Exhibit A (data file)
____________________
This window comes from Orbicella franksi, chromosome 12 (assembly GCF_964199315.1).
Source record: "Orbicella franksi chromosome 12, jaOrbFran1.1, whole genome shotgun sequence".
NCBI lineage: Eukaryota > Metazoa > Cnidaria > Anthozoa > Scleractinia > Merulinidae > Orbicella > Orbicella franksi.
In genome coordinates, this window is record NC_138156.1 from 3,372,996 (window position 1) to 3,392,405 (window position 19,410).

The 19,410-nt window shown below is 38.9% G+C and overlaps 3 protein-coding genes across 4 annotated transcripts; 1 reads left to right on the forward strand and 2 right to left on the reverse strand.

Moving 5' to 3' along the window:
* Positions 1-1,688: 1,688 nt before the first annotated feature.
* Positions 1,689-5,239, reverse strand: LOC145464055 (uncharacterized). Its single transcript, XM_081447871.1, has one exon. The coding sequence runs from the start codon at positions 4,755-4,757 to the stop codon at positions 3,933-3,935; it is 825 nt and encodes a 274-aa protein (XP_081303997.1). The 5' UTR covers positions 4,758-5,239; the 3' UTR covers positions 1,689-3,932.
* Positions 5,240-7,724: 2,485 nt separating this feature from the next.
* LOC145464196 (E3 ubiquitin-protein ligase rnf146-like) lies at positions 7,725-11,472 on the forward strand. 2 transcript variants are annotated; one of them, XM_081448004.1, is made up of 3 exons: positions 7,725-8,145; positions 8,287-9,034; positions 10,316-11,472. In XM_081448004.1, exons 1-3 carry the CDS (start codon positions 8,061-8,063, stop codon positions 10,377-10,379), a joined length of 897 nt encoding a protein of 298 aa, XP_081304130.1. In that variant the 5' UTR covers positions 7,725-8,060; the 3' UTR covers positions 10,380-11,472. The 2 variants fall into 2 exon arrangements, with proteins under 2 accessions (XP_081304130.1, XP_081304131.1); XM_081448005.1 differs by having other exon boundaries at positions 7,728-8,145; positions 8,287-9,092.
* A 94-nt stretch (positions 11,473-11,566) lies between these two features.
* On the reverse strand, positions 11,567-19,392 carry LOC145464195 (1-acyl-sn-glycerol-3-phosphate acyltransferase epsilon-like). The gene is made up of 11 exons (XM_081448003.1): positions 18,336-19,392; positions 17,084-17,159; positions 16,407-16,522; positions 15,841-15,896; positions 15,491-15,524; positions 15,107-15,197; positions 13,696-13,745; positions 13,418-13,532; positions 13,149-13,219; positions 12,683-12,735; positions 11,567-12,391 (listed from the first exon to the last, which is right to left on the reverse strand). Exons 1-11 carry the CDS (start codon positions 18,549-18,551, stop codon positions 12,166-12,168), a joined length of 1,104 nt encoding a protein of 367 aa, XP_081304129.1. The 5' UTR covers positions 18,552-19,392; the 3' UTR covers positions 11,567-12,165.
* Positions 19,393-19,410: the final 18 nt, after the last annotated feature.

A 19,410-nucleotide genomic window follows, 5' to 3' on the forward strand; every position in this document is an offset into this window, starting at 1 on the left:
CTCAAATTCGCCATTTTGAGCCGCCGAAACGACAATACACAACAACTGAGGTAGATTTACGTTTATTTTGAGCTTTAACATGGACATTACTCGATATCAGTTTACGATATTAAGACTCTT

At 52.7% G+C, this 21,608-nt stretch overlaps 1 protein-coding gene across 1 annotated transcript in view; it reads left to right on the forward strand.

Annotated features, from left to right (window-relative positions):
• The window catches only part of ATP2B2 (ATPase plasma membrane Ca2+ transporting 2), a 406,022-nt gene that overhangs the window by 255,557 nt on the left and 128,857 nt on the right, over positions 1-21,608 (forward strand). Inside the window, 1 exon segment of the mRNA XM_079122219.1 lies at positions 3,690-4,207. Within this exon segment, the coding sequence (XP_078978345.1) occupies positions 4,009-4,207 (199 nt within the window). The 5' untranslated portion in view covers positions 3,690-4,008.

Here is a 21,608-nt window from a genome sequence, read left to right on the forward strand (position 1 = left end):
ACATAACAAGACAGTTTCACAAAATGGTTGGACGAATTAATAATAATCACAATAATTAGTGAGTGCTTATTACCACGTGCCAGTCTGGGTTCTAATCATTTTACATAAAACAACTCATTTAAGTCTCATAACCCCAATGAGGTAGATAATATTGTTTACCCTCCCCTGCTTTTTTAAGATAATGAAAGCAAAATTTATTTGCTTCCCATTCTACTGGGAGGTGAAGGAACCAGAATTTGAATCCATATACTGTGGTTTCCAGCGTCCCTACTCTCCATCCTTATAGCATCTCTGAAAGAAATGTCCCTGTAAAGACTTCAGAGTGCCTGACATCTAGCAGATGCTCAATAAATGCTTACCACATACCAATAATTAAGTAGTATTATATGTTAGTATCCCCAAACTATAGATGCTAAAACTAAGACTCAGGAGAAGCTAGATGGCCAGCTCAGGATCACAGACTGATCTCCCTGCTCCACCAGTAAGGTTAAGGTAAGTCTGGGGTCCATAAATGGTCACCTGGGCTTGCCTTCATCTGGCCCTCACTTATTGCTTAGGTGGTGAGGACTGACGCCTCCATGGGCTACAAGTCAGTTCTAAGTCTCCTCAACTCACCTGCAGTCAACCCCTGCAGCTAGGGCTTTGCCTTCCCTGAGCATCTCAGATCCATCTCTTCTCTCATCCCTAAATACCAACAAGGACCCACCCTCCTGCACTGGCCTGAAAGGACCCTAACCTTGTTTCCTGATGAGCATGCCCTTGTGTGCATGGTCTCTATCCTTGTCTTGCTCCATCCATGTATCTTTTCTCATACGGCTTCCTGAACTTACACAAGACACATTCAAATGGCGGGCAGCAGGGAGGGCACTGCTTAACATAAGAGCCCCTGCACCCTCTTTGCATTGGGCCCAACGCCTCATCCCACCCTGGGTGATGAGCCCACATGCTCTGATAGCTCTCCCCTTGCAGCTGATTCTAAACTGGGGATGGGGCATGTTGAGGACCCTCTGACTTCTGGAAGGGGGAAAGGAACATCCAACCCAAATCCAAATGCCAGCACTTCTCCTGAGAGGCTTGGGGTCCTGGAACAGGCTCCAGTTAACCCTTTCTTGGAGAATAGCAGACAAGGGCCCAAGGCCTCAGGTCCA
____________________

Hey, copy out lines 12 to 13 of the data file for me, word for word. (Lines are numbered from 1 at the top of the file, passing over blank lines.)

* On the reverse strand, positions 11,567-19,392 carry LOC145464195 (1-acyl-sn-glycerol-3-phosphate acyltransferase epsilon-like). The gene is made up of 11 exons (XM_081448003.1): positions 18,336-19,392; positions 17,084-17,159; positions 16,407-16,522; positions 15,841-15,896; positions 15,491-15,524; positions 15,107-15,197; positions 13,696-13,745; positions 13,418-13,532; positions 13,149-13,219; positions 12,683-12,735; positions 11,567-12,391 (listed from the first exon to the last, which is right to left on the reverse strand). Exons 1-11 carry the CDS (start codon positions 18,549-18,551, stop codon positions 12,166-12,168), a joined length of 1,104 nt encoding a protein of 367 aa, XP_081304129.1. The 5' UTR covers positions 18,552-19,392; the 3' UTR covers positions 11,567-12,165.
* Positions 19,393-19,410: the final 18 nt, after the last annotated feature.